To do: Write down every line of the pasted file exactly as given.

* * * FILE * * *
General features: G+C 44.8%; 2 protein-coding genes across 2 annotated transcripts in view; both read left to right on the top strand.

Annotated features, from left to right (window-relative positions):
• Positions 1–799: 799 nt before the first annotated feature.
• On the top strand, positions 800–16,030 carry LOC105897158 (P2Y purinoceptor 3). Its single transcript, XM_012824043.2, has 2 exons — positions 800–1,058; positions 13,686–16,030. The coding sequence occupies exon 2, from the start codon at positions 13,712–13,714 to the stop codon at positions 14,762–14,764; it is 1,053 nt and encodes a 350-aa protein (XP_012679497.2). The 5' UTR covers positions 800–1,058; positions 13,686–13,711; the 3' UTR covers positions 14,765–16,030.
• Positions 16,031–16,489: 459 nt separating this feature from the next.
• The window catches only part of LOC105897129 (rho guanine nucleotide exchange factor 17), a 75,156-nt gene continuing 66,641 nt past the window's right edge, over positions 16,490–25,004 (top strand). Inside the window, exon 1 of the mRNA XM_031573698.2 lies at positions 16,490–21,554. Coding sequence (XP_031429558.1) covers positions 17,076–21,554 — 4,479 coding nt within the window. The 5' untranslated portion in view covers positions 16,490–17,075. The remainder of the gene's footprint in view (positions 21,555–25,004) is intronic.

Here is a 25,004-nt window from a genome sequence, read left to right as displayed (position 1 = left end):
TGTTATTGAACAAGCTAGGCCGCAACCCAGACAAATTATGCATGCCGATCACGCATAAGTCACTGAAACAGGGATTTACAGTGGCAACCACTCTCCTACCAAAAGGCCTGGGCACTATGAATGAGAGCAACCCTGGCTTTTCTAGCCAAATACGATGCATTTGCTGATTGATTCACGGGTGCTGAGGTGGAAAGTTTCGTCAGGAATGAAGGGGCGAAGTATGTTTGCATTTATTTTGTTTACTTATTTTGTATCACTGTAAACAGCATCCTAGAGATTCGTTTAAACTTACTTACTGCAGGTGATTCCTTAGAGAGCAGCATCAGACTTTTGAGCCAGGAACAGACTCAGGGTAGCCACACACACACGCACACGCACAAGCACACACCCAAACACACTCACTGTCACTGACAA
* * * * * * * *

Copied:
General features: G+C 44.8%; 2 protein-coding genes across 2 annotated transcripts in view; both read left to right on the top strand.

Annotated features, from left to right (window-relative positions):
• Positions 1–799: 799 nt before the first annotated feature.
• On the top strand, positions 800–16,030 carry LOC105897158 (P2Y purinoceptor 3). Its single transcript, XM_012824043.2, has 2 exons — positions 800–1,058; positions 13,686–16,030. The coding sequence occupies exon 2, from the start codon at positions 13,712–13,714 to the stop codon at positions 14,762–14,764; it is 1,053 nt and encodes a 350-aa protein (XP_012679497.2). The 5' UTR covers positions 800–1,058; positions 13,686–13,711; the 3' UTR covers positions 14,765–16,030.
• Positions 16,031–16,489: 459 nt separating this feature from the next.
• The window catches only part of LOC105897129 (rho guanine nucleotide exchange factor 17), a 75,156-nt gene continuing 66,641 nt past the window's right edge, over positions 16,490–25,004 (top strand). Inside the window, exon 1 of the mRNA XM_031573698.2 lies at positions 16,490–21,554. Coding sequence (XP_031429558.1) covers positions 17,076–21,554 — 4,479 coding nt within the window. The 5' untranslated portion in view covers positions 16,490–17,075. The remainder of the gene's footprint in view (positions 21,555–25,004) is intronic.

Here is a 25,004-nt window from a genome sequence, read left to right as displayed (position 1 = left end):
TGTTATTGAACAAGCTAGGCCGCAACCCAGACAAATTATGCATGCCGATCACGCATAAGTCACTGAAACAGGGATTTACAGTGGCAACCACTCTCCTACCAAAAGGCCTGGGCACTATGAATGAGAGCAACCCTGGCTTTTCTAGCCAAATACGATGCATTTGCTGATTGATTCACGGGTGCTGAGGTGGAAAGTTTCGTCAGGAATGAAGGGGCGAAGTATGTTTGCATTTATTTTGTTTACTTATTTTGTATCACTGTAAACAGCATCCTAGAGATTCGTTTAAACTTACTTACTGCAGGTGATTCCTTAGAGAGCAGCATCAGACTTTTGAGCCAGGAACAGACTCAGGGTAGCCACACACACACGCACACGCACAAGCACACACCCAAACACACTCACTGTCACTGACAA